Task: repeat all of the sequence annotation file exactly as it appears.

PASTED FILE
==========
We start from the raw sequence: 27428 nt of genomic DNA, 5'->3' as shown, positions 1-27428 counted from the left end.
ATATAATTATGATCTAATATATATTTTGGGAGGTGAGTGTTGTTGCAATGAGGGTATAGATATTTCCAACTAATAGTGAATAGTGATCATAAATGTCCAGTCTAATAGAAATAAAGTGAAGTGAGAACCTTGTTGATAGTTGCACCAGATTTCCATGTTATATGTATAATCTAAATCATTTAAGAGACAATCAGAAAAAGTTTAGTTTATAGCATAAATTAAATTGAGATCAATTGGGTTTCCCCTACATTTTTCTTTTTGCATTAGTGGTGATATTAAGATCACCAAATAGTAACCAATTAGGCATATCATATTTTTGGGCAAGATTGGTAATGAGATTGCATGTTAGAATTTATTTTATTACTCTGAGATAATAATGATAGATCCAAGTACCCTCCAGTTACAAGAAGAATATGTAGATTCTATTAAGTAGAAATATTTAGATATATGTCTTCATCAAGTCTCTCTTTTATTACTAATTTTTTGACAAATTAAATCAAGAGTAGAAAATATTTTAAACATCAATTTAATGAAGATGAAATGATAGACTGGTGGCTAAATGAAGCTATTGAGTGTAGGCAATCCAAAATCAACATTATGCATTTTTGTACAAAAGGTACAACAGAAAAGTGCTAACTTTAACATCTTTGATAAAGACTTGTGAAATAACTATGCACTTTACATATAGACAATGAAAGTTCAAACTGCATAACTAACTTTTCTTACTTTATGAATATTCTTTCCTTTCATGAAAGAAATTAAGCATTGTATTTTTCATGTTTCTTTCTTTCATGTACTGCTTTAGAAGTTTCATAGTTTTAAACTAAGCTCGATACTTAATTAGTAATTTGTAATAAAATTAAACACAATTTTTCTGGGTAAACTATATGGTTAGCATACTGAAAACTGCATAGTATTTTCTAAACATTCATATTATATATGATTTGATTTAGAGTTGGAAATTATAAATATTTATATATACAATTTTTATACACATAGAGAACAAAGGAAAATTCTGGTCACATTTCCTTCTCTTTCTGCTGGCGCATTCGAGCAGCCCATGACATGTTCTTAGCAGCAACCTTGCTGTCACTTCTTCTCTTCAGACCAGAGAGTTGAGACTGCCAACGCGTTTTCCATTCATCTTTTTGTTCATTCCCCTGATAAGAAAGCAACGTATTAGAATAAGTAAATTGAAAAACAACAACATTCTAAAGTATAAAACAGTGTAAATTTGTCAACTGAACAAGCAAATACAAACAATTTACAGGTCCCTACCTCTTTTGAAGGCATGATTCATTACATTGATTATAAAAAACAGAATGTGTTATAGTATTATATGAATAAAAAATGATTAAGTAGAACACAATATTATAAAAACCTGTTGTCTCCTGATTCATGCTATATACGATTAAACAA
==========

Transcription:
We start from the raw sequence: 27428 nt of genomic DNA, 5'->3' as shown, positions 1-27428 counted from the left end.
ATATAATTATGATCTAATATATATTTTGGGAGGTGAGTGTTGTTGCAATGAGGGTATAGATATTTCCAACTAATAGTGAATAGTGATCATAAATGTCCAGTCTAATAGAAATAAAGTGAAGTGAGAACCTTGTTGATAGTTGCACCAGATTTCCATGTTATATGTATAATCTAAATCATTTAAGAGACAATCAGAAAAAGTTTAGTTTATAGCATAAATTAAATTGAGATCAATTGGGTTTCCCCTACATTTTTCTTTTTGCATTAGTGGTGATATTAAGATCACCAAATAGTAACCAATTAGGCATATCATATTTTTGGGCAAGATTGGTAATGAGATTGCATGTTAGAATTTATTTTATTACTCTGAGATAATAATGATAGATCCAAGTACCCTCCAGTTACAAGAAGAATATGTAGATTCTATTAAGTAGAAATATTTAGATATATGTCTTCATCAAGTCTCTCTTTTATTACTAATTTTTTGACAAATTAAATCAAGAGTAGAAAATATTTTAAACATCAATTTAATGAAGATGAAATGATAGACTGGTGGCTAAATGAAGCTATTGAGTGTAGGCAATCCAAAATCAACATTATGCATTTTTGTACAAAAGGTACAACAGAAAAGTGCTAACTTTAACATCTTTGATAAAGACTTGTGAAATAACTATGCACTTTACATATAGACAATGAAAGTTCAAACTGCATAACTAACTTTTCTTACTTTATGAATATTCTTTCCTTTCATGAAAGAAATTAAGCATTGTATTTTTCATGTTTCTTTCTTTCATGTACTGCTTTAGAAGTTTCATAGTTTTAAACTAAGCTCGATACTTAATTAGTAATTTGTAATAAAATTAAACACAATTTTTCTGGGTAAACTATATGGTTAGCATACTGAAAACTGCATAGTATTTTCTAAACATTCATATTATATATGATTTGATTTAGAGTTGGAAATTATAAATATTTATATATACAATTTTTATACACATAGAGAACAAAGGAAAATTCTGGTCACATTTCCTTCTCTTTCTGCTGGCGCATTCGAGCAGCCCATGACATGTTCTTAGCAGCAACCTTGCTGTCACTTCTTCTCTTCAGACCAGAGAGTTGAGACTGCCAACGCGTTTTCCATTCATCTTTTTGTTCATTCCCCTGATAAGAAAGCAACGTATTAGAATAAGTAAATTGAAAAACAACAACATTCTAAAGTATAAAACAGTGTAAATTTGTCAACTGAACAAGCAAATACAAACAATTTACAGGTCCCTACCTCTTTTGAAGGCATGATTCATTACATTGATTATAAAAAACAGAATGTGTTATAGTATTATATGAATAAAAAATGATTAAGTAGAACACAATATTATAAAAACCTGTTGTCTCCTGATTCATGCTATATACGATTAAACAA